Bird Flu found in Africa

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Wednesday, February 8, 2006

The H5N1 Avian Flu virus, also known as Bird Flu, has been found in Nigeria by Italian scientists. Tests done on samples in a laboratory confirm that the strain is the one that can kill people, although no human cases have been reported said the Paris-based United Nations body. This is the first time is has appeared on the continent.

Reports say tests of the virus closely resemble the virus in Asia. The virus has been discovered in poultry flocks in a large Nigerian farm. "It is the first report of the disease in Africa," the Paris-based World Organization for Animal Health (OIE) said on Wednesday.

"It's going to be very difficult to mount an eradication campaign," said Dr. Alex Thiermann, president of the OIE's international animal health code, from Paris, France. "With what we have today, it is a highly pathogenic H5N1 - the same, or very closely related to the previous ones," said Thiermann. He also added, "a full genetic analysis of sample viruses is expected to be completed by late Thursday."

Maria Zampaglione of the Paris-based OIE said "An outbreak has been detected. A local poultry farm keeping 46,000 birds was affected, of which 42,000 were infected and 40,000 of those, died." The farm is located in Jaji, which is a village in the northern state of Kaduna.

"The farm is located near the Niger Delta, one of the largest over-wintering areas for wild birds in Africa." said Thiermann.

Quarantine measures on the control and movement of poultry have been taken, and the farm has been disinfected said Nigerian authorities.

"However, it is too early to say how serious the outbreak is and how big its spread could be," said Ilaria Capua of the Italian bird flu centre in Padua. "We have to be cautious in evaluating the possible implications of these findings."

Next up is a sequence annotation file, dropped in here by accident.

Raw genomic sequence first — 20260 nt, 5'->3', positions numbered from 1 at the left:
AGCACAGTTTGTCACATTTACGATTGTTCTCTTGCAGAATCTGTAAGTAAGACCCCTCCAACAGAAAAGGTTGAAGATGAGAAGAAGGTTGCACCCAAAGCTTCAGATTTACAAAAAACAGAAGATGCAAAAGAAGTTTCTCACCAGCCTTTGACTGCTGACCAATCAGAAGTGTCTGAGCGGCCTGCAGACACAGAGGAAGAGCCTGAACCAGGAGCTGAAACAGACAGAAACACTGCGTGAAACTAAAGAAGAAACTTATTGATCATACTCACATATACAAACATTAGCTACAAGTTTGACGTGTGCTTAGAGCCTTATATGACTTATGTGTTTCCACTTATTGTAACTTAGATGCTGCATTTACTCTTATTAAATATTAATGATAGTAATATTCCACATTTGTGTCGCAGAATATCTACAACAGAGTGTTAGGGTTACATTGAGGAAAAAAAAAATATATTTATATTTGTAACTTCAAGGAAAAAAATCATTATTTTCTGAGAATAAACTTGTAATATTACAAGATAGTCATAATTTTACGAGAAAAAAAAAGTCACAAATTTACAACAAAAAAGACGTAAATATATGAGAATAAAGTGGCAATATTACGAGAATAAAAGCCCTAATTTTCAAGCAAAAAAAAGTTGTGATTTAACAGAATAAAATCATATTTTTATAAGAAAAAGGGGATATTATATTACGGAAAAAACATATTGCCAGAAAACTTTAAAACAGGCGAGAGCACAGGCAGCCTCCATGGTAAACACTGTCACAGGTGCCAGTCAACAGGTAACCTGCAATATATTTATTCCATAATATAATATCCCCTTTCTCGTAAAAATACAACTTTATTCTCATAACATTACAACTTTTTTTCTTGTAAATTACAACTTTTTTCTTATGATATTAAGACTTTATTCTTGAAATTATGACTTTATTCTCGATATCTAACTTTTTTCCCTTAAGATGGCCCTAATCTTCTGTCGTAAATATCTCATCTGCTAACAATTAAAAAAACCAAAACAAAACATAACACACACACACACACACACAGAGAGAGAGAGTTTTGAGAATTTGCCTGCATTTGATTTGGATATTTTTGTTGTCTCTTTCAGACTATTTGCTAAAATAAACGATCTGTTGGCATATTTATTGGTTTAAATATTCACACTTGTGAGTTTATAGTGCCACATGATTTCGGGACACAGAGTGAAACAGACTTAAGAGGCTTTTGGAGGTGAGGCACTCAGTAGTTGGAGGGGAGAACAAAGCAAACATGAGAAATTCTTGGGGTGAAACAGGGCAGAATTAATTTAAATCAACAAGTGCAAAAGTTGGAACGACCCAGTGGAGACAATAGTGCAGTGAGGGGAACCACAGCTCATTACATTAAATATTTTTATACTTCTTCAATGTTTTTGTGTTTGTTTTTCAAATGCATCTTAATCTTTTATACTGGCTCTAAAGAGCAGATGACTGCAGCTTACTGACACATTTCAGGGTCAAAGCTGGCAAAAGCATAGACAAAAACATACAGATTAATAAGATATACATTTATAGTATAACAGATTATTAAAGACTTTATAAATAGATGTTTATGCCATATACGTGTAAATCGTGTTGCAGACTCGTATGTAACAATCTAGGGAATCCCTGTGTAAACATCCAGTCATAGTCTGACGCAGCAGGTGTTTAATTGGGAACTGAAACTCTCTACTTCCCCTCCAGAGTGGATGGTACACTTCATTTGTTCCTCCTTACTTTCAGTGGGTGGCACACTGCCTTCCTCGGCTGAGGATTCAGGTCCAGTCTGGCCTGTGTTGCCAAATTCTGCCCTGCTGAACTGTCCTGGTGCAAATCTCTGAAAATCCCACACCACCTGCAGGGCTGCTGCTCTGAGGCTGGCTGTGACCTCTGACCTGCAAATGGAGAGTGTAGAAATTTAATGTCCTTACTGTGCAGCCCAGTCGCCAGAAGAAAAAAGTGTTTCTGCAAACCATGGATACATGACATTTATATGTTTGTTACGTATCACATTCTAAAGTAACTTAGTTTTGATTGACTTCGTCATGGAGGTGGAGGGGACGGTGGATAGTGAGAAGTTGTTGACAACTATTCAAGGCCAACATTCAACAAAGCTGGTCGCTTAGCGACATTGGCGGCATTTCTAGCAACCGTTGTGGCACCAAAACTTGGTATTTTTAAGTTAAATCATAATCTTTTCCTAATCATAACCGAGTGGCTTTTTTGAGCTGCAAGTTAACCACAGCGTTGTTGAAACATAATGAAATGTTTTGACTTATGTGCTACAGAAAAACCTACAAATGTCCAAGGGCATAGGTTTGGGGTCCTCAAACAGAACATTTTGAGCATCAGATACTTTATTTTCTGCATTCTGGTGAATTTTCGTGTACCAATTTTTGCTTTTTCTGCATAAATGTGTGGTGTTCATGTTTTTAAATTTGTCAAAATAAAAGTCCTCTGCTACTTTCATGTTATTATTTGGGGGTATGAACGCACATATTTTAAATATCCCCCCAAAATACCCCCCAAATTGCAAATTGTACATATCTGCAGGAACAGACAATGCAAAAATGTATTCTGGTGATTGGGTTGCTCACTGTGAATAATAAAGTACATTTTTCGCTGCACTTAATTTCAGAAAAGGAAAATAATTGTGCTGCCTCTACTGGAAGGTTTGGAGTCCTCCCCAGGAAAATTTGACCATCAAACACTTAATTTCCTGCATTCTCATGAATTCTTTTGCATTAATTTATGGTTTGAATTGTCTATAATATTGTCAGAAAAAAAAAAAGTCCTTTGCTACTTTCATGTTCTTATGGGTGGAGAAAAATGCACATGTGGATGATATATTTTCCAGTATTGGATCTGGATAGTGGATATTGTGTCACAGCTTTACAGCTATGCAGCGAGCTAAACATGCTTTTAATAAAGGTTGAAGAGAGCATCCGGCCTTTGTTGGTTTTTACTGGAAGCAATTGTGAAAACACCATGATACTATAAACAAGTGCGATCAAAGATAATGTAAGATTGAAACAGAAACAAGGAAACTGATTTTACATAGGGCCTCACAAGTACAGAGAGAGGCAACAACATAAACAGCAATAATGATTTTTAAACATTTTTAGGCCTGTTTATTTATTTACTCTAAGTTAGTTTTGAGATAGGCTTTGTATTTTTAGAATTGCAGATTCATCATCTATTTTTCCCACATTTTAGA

In Rome, Samuel Jutzi, a director of the UN's Food and Agriculture Organization said, "if the situation in Nigeria gets out of control, it will have a devastating impact on the poultry population in the region. It will seriously damage the livelihoods of millions of people and it will increase the exposure of humans to the virus."

"When you have 46,000 chickens in a house, usually you have some degree of biocontainment...So these (chickens) are not likely to be the ones to first encounter migratory waterfowl," Thiermann said.

Wildlife circles have been debating on whether or not wild birds are spreading the virus around the globe. Experts believe they are playing a role but most believe poultry movement, poultry products and poultry manure is the main cause of the spreading of the virus.

"But probably not in this case," said Thiermann. "While it's too early to blame the wildlife, it's very likely to be in an area that's remote enough that it's not likely to be associated with international trade."

OIE spokeswoman Zampiglione also said, "Experts had been fearing an African outbreak for months. The conditions there are more likely to lead to contagion from birds to man."

Sources

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